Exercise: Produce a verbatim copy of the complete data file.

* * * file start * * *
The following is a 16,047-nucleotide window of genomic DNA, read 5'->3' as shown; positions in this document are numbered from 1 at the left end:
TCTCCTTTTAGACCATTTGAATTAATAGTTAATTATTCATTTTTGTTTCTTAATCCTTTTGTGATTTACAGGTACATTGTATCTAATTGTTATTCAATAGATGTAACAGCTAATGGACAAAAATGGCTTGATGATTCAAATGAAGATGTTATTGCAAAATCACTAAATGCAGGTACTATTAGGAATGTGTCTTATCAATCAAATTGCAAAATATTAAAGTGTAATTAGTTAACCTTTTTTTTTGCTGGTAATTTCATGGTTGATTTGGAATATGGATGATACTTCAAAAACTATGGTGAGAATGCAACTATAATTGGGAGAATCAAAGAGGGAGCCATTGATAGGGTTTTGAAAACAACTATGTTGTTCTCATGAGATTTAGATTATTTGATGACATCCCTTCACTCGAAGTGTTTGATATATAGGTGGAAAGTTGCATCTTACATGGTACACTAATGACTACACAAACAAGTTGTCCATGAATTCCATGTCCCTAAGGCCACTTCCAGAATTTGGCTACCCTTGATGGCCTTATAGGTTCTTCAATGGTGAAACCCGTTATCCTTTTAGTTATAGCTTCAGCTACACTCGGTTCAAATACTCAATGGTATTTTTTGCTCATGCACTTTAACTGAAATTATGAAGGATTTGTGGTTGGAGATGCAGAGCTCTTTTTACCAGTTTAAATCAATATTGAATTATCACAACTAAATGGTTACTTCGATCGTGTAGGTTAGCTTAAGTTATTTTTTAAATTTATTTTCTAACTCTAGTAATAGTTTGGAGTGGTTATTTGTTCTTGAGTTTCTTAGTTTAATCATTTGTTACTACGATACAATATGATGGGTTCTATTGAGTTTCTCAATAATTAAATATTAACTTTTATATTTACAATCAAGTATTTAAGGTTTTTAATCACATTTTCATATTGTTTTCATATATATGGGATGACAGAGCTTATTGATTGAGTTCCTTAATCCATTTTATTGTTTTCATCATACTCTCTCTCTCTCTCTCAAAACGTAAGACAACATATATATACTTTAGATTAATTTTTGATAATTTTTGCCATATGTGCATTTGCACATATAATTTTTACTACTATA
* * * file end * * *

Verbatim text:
The following is a 16,047-nucleotide window of genomic DNA, read 5'->3' as shown; positions in this document are numbered from 1 at the left end:
TCTCCTTTTAGACCATTTGAATTAATAGTTAATTATTCATTTTTGTTTCTTAATCCTTTTGTGATTTACAGGTACATTGTATCTAATTGTTATTCAATAGATGTAACAGCTAATGGACAAAAATGGCTTGATGATTCAAATGAAGATGTTATTGCAAAATCACTAAATGCAGGTACTATTAGGAATGTGTCTTATCAATCAAATTGCAAAATATTAAAGTGTAATTAGTTAACCTTTTTTTTTGCTGGTAATTTCATGGTTGATTTGGAATATGGATGATACTTCAAAAACTATGGTGAGAATGCAACTATAATTGGGAGAATCAAAGAGGGAGCCATTGATAGGGTTTTGAAAACAACTATGTTGTTCTCATGAGATTTAGATTATTTGATGACATCCCTTCACTCGAAGTGTTTGATATATAGGTGGAAAGTTGCATCTTACATGGTACACTAATGACTACACAAACAAGTTGTCCATGAATTCCATGTCCCTAAGGCCACTTCCAGAATTTGGCTACCCTTGATGGCCTTATAGGTTCTTCAATGGTGAAACCCGTTATCCTTTTAGTTATAGCTTCAGCTACACTCGGTTCAAATACTCAATGGTATTTTTTGCTCATGCACTTTAACTGAAATTATGAAGGATTTGTGGTTGGAGATGCAGAGCTCTTTTTACCAGTTTAAATCAATATTGAATTATCACAACTAAATGGTTACTTCGATCGTGTAGGTTAGCTTAAGTTATTTTTTAAATTTATTTTCTAACTCTAGTAATAGTTTGGAGTGGTTATTTGTTCTTGAGTTTCTTAGTTTAATCATTTGTTACTACGATACAATATGATGGGTTCTATTGAGTTTCTCAATAATTAAATATTAACTTTTATATTTACAATCAAGTATTTAAGGTTTTTAATCACATTTTCATATTGTTTTCATATATATGGGATGACAGAGCTTATTGATTGAGTTCCTTAATCCATTTTATTGTTTTCATCATACTCTCTCTCTCTCTCTCAAAACGTAAGACAACATATATATACTTTAGATTAATTTTTGATAATTTTTGCCATATGTGCATTTGCACATATAATTTTTACTACTATA